Otherwise I hope you are enjoying your GX. Using a Rollei involves several little learning curves.
    Dennis
     
  6. Rob Skeoch

    Rob Skeoch Advertiser Advertiser

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    Thanks.... I tried it again today... not sure if they're sharp but will know soon.
    -rob
     
  7. hal9000

    hal9000 Member

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    actually, the Rolleinar I is very good for portraits, Rollei recommends that portraits not be taken from less than 1m away anyway to avoid distortion (unless of course that's what you're after). In any case, here are the focusing distances for the 75mm or 80mm lenses of the various Rolleinars from Heering's book:
    I: 45 cm - 1 m
    II: 31 cm - 50 cm
    III: 24 cm - 32 cm
    In terms of scales, the Rolleinar I is for about 1:6 to 1:10, the II for 1:4 to 1:6 and the III for 1:2.9 to 1:4 (again according to Heering).
    The lenses can also be combined to allow extreme close-ups, but I don't think the parallax correction would work properly at such short distances and of course the optical quality is reduced.
    Hal
     
  8. photobum

    photobum Member

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    "not sure if they're sharp..."
    A couple of months ago I was reprinting some old negatives of close-ups, including a homage to Weston of a shell. I made a 16x20 and thought it was made with my Hasselblad and a close up ring. Then I noticed the lack of notches on the left side. It was shot with my 3.5 F model and a #2 Rolleinar.

    Damn these things are good. Light to carry too. I alway have a #1 & 2 in my bag.
     
  9. Allan Swindles

    Allan Swindles Member

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    " Damm these things are good"
    They certainly are. My 3.5F has just gone in for a service after 30+ years. I've not yet seen a digital camera that can come close to producing equalivalent results. It will come, without doubt, but at what cost? Why, oh why are the public so gullible.
     
  10. Trask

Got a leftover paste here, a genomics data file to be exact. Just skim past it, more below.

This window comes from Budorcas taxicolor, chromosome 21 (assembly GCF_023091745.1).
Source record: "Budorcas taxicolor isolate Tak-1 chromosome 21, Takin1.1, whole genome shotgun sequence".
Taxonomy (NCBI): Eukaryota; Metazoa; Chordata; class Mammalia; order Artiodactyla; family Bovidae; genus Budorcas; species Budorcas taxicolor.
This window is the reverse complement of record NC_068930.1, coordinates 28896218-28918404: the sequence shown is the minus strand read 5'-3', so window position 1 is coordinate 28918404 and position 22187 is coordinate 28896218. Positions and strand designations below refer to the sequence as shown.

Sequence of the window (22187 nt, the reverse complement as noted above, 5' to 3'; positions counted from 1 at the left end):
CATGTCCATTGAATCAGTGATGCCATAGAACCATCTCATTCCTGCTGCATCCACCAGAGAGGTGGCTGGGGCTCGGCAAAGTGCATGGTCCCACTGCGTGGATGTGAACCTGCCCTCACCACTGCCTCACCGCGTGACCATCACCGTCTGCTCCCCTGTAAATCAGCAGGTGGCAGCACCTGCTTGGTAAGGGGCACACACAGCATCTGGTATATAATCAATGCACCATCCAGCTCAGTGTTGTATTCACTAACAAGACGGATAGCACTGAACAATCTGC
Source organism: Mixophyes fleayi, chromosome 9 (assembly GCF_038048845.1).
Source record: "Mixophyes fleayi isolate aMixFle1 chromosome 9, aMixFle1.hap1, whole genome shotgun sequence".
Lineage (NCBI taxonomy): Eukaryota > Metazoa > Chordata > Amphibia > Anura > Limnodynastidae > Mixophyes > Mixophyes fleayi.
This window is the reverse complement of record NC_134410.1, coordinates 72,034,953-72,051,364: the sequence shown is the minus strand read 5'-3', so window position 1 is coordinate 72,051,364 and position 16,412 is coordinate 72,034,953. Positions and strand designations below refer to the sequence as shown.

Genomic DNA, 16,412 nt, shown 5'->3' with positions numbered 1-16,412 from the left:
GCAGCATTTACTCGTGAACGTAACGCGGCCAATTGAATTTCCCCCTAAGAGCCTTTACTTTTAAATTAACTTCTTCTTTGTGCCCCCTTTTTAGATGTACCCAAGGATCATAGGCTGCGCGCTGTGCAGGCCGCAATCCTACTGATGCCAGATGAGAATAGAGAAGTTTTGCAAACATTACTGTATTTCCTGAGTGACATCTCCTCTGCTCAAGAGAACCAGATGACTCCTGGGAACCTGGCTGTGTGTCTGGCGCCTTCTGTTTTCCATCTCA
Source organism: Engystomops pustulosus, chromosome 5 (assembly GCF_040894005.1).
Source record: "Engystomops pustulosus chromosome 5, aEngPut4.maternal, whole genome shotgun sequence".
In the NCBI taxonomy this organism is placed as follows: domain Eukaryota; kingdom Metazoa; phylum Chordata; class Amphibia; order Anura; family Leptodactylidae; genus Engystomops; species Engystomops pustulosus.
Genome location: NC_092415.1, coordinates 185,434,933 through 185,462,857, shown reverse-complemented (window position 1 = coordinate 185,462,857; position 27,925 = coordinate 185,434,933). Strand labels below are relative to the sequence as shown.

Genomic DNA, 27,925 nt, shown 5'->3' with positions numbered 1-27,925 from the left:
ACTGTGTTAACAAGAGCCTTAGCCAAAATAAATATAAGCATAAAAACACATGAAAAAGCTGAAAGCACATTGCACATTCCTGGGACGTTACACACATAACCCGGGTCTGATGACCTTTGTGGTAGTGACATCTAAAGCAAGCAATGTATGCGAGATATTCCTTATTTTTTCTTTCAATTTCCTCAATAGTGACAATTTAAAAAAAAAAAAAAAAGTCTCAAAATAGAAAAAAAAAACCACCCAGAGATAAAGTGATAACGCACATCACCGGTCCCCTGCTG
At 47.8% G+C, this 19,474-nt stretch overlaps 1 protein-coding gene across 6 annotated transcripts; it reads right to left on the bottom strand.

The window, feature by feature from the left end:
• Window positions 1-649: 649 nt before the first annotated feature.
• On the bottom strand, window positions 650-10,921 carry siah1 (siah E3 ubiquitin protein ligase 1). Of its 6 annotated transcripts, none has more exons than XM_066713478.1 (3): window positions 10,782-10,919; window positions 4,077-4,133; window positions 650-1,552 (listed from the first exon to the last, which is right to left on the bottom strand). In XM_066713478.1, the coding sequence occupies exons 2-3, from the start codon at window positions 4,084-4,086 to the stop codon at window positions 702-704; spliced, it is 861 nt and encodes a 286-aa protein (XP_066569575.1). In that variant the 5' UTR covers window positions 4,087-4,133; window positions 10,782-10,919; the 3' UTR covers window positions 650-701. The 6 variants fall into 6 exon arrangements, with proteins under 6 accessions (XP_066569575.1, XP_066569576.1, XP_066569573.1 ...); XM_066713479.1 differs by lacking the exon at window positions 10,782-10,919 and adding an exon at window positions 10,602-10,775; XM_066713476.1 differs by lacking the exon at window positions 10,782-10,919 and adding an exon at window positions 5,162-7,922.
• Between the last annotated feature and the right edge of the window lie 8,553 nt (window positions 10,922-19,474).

Trask Subscriber

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    I've seen videos of Richard Avedon shooting some of his up-close square portraits with a Rollei, and it looks like he may have a Rolleinar on his camera. Either that or it's a Tele-Rollei, but he appears to be to close if that's the case. Anyone know for sure?
     
  11. Christopher D. Keth

    Christopher D. Keth Member

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    They're just plus diopters. A +1 diopter shifts your focus range so that the infinity focus mark on the knob is really focused at 1 meter and goes closer from that. A +2 diopter puts infinity at 1/2 meter, +3 places it at 1/3 meter, etc.
     
  12. jasonjoo

    jasonjoo Member

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    Don't want to bring an old thread from the grave, but your post was very helpful Christopher!

    I just purchased a Rolleinar 2, and I'm looking forward to using it!
     
  13. EASmithV

    EASmithV Member

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    Bringing another thread from the grave, but I too found thbis very helpful. I was about to post, but thought i'd do a search first... :wink:
     
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  15. Maxwell

    Maxwell Subscriber

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    A third - back from the grave Q. Does each of the diopter lenses need their own unique prism for the viewing lens?